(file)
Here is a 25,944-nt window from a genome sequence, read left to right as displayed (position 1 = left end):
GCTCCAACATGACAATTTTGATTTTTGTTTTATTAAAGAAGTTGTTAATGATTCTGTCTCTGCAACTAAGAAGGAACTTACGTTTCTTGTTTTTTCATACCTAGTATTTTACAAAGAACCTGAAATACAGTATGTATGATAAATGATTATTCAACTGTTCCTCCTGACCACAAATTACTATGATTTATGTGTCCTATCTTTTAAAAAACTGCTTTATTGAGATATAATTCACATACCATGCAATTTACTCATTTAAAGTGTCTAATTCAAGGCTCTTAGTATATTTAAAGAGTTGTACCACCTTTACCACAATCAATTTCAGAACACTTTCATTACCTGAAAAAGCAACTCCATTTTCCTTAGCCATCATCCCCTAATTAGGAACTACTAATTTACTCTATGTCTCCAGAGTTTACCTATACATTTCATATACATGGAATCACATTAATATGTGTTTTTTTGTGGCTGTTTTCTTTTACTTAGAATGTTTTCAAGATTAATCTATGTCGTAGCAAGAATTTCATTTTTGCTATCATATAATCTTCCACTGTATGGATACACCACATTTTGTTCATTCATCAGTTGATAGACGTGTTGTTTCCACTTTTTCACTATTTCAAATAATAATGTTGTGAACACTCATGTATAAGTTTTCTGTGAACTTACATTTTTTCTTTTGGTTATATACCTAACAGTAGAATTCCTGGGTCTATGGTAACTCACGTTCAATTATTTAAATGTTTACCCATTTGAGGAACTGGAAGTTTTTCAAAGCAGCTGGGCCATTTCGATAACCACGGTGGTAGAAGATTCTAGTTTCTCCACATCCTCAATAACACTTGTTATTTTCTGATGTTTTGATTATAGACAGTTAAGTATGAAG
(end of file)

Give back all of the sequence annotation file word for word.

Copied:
Here is a 25,944-nt window from a genome sequence, read left to right as displayed (position 1 = left end):
GCTCCAACATGACAATTTTGATTTTTGTTTTATTAAAGAAGTTGTTAATGATTCTGTCTCTGCAACTAAGAAGGAACTTACGTTTCTTGTTTTTTCATACCTAGTATTTTACAAAGAACCTGAAATACAGTATGTATGATAAATGATTATTCAACTGTTCCTCCTGACCACAAATTACTATGATTTATGTGTCCTATCTTTTAAAAAACTGCTTTATTGAGATATAATTCACATACCATGCAATTTACTCATTTAAAGTGTCTAATTCAAGGCTCTTAGTATATTTAAAGAGTTGTACCACCTTTACCACAATCAATTTCAGAACACTTTCATTACCTGAAAAAGCAACTCCATTTTCCTTAGCCATCATCCCCTAATTAGGAACTACTAATTTACTCTATGTCTCCAGAGTTTACCTATACATTTCATATACATGGAATCACATTAATATGTGTTTTTTTGTGGCTGTTTTCTTTTACTTAGAATGTTTTCAAGATTAATCTATGTCGTAGCAAGAATTTCATTTTTGCTATCATATAATCTTCCACTGTATGGATACACCACATTTTGTTCATTCATCAGTTGATAGACGTGTTGTTTCCACTTTTTCACTATTTCAAATAATAATGTTGTGAACACTCATGTATAAGTTTTCTGTGAACTTACATTTTTTCTTTTGGTTATATACCTAACAGTAGAATTCCTGGGTCTATGGTAACTCACGTTCAATTATTTAAATGTTTACCCATTTGAGGAACTGGAAGTTTTTCAAAGCAGCTGGGCCATTTCGATAACCACGGTGGTAGAAGATTCTAGTTTCTCCACATCCTCAATAACACTTGTTATTTTCTGATGTTTTGATTATAGACAGTTAAGTATGAAG